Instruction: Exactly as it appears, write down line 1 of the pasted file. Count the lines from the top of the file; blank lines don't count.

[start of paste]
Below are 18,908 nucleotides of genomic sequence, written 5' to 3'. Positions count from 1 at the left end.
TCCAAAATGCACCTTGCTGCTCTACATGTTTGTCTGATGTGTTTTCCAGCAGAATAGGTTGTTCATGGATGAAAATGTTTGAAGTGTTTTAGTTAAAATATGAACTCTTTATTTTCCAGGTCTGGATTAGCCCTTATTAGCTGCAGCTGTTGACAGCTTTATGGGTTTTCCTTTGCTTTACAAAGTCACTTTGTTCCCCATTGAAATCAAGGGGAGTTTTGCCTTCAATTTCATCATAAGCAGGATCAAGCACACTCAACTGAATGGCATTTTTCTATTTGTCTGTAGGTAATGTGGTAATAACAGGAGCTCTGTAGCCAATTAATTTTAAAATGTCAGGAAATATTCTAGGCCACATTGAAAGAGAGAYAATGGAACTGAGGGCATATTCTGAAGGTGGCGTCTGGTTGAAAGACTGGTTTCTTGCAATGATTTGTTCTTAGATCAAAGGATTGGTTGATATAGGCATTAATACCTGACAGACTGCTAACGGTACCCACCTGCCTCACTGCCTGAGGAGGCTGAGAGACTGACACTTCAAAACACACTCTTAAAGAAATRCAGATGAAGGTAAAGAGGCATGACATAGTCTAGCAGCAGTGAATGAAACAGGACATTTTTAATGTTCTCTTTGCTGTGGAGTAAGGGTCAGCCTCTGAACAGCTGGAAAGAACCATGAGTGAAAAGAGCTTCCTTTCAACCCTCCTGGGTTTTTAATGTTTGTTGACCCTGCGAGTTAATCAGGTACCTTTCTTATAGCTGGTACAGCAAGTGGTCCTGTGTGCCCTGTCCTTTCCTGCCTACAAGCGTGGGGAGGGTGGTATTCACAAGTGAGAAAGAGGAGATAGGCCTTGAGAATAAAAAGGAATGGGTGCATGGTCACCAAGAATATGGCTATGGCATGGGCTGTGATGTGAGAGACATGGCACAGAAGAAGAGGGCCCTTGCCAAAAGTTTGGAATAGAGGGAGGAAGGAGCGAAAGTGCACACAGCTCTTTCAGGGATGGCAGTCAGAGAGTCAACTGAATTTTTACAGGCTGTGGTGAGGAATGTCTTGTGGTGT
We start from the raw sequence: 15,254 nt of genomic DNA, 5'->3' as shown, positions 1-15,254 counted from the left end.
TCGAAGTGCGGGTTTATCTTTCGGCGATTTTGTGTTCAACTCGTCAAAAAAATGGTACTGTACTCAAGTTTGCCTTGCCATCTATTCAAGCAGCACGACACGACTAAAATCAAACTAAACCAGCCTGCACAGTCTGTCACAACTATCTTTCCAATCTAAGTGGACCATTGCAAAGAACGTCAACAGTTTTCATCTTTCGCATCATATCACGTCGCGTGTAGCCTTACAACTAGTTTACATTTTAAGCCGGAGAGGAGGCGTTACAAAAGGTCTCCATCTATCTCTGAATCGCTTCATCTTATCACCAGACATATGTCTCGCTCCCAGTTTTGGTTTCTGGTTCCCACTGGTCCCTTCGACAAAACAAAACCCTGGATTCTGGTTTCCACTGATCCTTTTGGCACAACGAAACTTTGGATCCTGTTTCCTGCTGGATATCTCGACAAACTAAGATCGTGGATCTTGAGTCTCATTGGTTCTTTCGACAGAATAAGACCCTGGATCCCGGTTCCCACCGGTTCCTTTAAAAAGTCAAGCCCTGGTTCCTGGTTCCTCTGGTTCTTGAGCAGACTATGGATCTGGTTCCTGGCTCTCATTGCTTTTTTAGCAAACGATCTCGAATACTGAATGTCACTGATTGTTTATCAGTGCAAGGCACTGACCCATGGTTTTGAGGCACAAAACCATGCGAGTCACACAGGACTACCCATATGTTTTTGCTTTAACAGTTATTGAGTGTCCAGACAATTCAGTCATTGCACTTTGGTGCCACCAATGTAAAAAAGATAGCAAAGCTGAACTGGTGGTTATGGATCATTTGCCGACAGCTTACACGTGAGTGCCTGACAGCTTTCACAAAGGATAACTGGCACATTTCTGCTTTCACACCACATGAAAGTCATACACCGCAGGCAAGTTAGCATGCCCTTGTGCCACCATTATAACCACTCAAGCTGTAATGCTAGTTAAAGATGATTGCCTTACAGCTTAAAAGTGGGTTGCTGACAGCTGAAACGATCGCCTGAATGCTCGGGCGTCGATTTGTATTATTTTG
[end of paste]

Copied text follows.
Below are 18,908 nucleotides of genomic sequence, written 5' to 3'. Positions count from 1 at the left end.